Odin, if I might speak of Him without being too casual, seems to be, according to the Lore, a Provider first and foremost. He provides through noble values such as sacrifice (the runes) and strategy (selection of Einherjar for Ragnarok), and yet remains teachable (several examples pertaining to learning magic, notably Seidr), and still loyal (Lokasenna). In the latter two examples, he learns and then disseminates the Seidr, and provides a place for those of us in a liminal state. Furthermore, his chthonic designation gives Him a relevance to both the living and the dead as he provides food, drink, and life that never run out in His Hall. He knows how valuable these things are, especially to us, and as we realize how valuable they are we are more inclined to seek out his acceptance.

As a Father in a more literal sense, I see in Him an example of my responsibility to provide for my children and grandchildren. There is plenty more to say on this topic, but it may be better suited for a different time and place.

r


Wed Mar 15, 2017 4:58 pm
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I understand OP's concern. But all fathers are not cut from the same cloth. The Alfathr is no sugar daddy.


Fri Sep 22, 2017 11:33 am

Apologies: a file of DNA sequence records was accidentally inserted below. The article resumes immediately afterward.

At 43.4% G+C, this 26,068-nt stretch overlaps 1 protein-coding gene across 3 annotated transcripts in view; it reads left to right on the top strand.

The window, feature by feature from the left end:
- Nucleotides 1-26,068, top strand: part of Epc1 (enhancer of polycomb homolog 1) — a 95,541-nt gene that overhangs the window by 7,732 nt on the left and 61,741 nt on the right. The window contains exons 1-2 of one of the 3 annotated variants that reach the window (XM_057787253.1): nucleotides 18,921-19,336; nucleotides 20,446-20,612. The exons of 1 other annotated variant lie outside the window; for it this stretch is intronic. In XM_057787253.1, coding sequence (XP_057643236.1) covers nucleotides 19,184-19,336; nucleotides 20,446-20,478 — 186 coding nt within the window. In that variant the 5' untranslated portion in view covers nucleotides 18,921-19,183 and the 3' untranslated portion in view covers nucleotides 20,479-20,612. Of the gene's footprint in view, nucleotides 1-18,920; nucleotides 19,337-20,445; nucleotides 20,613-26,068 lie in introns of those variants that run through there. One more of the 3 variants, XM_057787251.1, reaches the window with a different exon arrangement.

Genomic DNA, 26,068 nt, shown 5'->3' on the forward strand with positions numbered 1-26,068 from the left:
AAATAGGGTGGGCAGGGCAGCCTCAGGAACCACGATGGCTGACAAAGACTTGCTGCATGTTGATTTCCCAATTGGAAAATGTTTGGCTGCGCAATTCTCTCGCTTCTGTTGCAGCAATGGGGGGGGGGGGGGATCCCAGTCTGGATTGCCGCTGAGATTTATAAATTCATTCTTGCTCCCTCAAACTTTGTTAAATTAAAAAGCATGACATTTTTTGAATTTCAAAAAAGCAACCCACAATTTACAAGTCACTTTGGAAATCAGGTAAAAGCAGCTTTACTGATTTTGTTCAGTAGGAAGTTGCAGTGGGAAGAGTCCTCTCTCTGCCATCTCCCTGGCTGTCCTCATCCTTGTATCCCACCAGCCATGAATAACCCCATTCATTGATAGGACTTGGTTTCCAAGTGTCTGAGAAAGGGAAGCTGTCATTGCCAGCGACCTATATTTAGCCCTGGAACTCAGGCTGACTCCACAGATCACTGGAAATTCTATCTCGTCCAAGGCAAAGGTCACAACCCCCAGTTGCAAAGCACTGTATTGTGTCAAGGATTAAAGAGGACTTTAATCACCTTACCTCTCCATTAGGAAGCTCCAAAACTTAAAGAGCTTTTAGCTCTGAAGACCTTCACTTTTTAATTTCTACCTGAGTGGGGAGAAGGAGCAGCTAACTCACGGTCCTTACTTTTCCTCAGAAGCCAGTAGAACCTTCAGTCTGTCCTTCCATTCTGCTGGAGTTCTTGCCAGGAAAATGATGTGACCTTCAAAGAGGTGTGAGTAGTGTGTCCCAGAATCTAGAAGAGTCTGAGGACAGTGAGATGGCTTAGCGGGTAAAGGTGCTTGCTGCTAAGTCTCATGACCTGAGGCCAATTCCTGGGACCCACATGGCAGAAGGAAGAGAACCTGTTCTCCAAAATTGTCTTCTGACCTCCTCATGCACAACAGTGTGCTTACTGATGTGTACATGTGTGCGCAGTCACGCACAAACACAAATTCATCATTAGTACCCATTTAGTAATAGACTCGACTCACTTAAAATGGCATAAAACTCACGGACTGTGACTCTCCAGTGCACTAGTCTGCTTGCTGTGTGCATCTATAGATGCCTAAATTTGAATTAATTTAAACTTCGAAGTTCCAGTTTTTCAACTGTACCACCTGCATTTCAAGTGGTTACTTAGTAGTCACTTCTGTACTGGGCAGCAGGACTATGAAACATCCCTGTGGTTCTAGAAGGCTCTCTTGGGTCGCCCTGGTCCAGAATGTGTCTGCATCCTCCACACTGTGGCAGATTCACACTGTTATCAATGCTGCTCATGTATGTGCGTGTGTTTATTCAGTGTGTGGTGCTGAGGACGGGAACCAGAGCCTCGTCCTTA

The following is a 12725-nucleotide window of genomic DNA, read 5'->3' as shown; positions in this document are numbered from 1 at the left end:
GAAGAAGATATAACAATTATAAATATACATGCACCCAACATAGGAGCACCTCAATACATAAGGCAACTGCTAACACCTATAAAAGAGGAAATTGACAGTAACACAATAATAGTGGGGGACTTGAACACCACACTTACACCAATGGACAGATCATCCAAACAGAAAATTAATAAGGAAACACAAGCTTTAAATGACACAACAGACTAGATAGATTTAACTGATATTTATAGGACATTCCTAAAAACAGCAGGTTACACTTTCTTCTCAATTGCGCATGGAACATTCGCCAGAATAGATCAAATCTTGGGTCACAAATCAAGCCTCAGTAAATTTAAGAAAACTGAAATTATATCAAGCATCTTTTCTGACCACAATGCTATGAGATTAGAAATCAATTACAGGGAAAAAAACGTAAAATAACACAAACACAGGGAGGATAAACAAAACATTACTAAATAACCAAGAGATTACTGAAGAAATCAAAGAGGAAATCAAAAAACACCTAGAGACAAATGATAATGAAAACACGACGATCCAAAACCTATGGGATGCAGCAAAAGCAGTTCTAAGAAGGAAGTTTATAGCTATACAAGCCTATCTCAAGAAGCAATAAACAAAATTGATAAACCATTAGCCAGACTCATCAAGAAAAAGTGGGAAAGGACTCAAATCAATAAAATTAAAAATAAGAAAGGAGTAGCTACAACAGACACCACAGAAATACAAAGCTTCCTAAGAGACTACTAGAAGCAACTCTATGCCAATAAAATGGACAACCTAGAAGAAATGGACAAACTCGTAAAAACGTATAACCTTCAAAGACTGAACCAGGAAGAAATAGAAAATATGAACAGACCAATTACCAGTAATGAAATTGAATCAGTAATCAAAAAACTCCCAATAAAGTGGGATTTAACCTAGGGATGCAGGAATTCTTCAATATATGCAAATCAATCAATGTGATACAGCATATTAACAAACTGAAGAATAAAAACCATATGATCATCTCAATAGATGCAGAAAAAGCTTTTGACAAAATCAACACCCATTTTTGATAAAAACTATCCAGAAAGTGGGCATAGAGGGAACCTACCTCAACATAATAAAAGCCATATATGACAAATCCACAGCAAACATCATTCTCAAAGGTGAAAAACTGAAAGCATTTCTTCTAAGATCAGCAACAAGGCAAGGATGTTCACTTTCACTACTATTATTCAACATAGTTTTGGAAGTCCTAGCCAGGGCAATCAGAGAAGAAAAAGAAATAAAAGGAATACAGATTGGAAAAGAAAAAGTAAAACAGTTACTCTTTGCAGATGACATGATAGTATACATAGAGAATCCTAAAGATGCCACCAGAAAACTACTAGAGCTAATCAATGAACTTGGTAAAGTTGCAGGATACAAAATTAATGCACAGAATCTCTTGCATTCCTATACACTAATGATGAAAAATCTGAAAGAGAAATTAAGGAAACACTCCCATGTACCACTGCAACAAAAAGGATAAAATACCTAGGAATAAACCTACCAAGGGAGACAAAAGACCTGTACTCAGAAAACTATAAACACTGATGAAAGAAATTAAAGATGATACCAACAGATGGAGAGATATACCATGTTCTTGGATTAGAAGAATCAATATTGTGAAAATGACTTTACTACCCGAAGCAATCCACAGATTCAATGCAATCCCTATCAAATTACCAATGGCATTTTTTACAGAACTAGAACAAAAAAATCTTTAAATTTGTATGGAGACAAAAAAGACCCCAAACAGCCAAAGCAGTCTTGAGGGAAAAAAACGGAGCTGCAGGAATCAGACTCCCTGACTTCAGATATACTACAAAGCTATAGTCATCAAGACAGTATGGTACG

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OdinBrotherhood wrote:
In Indo-European cultures, "father" is simply a term of respect. The idea lingers on in Catholicism, which calls priests "fathers," even though they are celibates.

When we call Odin "Allfather," it is a term of respect. In traditional Indo-European cultures, "fathers" symbolize authority. Sadly, in our decline, the "daddy" who plays and hugs has replaced the father who commands respect.


Well said. I recall a forgettable movie a few years back. The adult son starts on to his dad about their "relationship" (Junior has been kicked out of college and is running a home casino). His old mnan says, "I'm you're father, not your f*****g girlfriend!" Sadly after that bracing beginning, the film degenerates into the usual Hollywood dreck. (Complete with catharsis climax where the son shouts, "You never said you loved me!" And dad, aw heck. You've seen it a dozen times.)


Fri Sep 22, 2017 11:37 am